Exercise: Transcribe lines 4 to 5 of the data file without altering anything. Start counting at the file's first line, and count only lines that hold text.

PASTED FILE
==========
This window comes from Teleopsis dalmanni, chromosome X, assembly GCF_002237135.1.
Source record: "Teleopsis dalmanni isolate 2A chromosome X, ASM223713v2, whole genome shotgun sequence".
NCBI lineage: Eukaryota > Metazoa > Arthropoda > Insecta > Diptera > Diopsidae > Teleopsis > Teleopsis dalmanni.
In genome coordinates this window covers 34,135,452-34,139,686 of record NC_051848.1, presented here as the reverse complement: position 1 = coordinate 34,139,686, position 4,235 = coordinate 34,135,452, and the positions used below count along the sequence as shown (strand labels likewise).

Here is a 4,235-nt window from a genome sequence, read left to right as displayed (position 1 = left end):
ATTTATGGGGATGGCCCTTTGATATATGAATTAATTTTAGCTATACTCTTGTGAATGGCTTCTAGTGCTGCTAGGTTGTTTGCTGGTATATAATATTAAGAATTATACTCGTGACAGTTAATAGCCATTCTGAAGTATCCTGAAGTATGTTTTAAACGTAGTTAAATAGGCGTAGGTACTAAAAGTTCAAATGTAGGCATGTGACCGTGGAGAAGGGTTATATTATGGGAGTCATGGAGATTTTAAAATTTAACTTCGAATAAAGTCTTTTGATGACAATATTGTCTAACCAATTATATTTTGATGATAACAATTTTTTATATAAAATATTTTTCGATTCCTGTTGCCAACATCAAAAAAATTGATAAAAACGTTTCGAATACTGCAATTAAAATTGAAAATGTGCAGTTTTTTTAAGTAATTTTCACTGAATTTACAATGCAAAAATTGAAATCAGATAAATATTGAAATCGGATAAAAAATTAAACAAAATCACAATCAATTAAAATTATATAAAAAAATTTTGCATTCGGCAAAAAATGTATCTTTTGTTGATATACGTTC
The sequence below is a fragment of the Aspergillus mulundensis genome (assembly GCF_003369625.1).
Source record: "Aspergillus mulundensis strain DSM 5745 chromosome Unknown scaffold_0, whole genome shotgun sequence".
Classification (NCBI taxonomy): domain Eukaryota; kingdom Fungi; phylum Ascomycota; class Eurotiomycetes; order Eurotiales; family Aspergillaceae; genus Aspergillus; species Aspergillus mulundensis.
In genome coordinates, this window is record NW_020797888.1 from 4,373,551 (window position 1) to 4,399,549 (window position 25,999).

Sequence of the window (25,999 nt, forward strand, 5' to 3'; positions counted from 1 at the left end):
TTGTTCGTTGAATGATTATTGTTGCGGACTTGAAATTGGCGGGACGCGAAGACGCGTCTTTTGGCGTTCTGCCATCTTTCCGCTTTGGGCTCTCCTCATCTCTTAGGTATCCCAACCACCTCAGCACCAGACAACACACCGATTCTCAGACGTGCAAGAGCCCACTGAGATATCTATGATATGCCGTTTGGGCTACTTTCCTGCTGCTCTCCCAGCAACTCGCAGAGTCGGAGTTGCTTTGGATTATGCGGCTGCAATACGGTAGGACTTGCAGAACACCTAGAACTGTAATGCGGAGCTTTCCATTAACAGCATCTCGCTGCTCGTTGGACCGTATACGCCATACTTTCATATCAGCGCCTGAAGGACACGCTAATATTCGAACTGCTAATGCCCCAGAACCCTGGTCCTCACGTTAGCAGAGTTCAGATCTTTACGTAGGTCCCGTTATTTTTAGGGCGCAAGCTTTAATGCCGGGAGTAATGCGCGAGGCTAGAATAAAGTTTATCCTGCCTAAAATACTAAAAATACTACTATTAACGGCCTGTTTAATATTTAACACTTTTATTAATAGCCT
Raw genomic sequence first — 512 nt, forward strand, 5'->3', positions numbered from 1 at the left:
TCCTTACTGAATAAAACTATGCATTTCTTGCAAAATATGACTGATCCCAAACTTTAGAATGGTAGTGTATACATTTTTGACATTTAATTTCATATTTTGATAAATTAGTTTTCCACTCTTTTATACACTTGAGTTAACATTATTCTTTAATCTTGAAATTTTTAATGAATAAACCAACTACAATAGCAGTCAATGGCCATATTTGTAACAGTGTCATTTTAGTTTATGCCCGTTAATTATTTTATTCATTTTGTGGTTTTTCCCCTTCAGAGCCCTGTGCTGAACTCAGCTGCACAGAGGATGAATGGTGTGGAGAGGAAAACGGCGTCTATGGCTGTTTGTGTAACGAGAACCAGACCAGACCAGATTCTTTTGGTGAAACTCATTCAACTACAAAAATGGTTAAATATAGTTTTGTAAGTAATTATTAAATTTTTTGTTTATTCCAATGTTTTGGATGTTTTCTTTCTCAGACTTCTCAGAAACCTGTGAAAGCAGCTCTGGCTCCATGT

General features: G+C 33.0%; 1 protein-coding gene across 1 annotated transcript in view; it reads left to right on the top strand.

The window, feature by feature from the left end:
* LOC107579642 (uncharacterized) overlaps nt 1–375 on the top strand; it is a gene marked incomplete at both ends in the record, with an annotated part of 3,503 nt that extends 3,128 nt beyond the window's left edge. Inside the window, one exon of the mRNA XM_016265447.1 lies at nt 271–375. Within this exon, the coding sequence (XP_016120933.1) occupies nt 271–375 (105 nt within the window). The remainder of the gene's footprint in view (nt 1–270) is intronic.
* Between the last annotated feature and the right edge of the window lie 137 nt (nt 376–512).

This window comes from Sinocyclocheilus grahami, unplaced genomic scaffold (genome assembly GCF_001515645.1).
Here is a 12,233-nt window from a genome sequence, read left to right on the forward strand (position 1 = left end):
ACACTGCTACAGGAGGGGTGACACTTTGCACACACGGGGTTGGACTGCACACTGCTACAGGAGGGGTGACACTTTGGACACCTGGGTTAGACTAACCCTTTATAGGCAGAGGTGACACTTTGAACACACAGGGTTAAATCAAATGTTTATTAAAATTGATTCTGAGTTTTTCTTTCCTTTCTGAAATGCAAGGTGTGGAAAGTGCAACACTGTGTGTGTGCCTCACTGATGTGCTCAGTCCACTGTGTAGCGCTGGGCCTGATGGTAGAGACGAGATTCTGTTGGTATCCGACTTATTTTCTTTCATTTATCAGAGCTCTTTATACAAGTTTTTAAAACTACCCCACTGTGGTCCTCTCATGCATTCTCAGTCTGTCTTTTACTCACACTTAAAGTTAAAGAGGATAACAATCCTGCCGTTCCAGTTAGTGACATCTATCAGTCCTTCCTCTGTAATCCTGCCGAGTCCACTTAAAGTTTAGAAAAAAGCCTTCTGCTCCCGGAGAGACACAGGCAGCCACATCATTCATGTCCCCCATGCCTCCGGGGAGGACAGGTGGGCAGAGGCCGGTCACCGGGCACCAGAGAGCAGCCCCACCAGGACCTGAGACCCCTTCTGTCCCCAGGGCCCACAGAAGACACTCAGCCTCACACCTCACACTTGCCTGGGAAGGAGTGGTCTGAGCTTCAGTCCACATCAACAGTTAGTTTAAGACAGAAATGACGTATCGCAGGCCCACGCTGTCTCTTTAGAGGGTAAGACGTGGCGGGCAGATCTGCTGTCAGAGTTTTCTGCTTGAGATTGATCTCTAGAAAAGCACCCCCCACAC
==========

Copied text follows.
In genome coordinates this window covers 34,135,452-34,139,686 of record NC_051848.1, presented here as the reverse complement: position 1 = coordinate 34,139,686, position 4,235 = coordinate 34,135,452, and the positions used below count along the sequence as shown (strand labels likewise).

Here is a 4,235-nt window from a genome sequence, read left to right as displayed (position 1 = left end):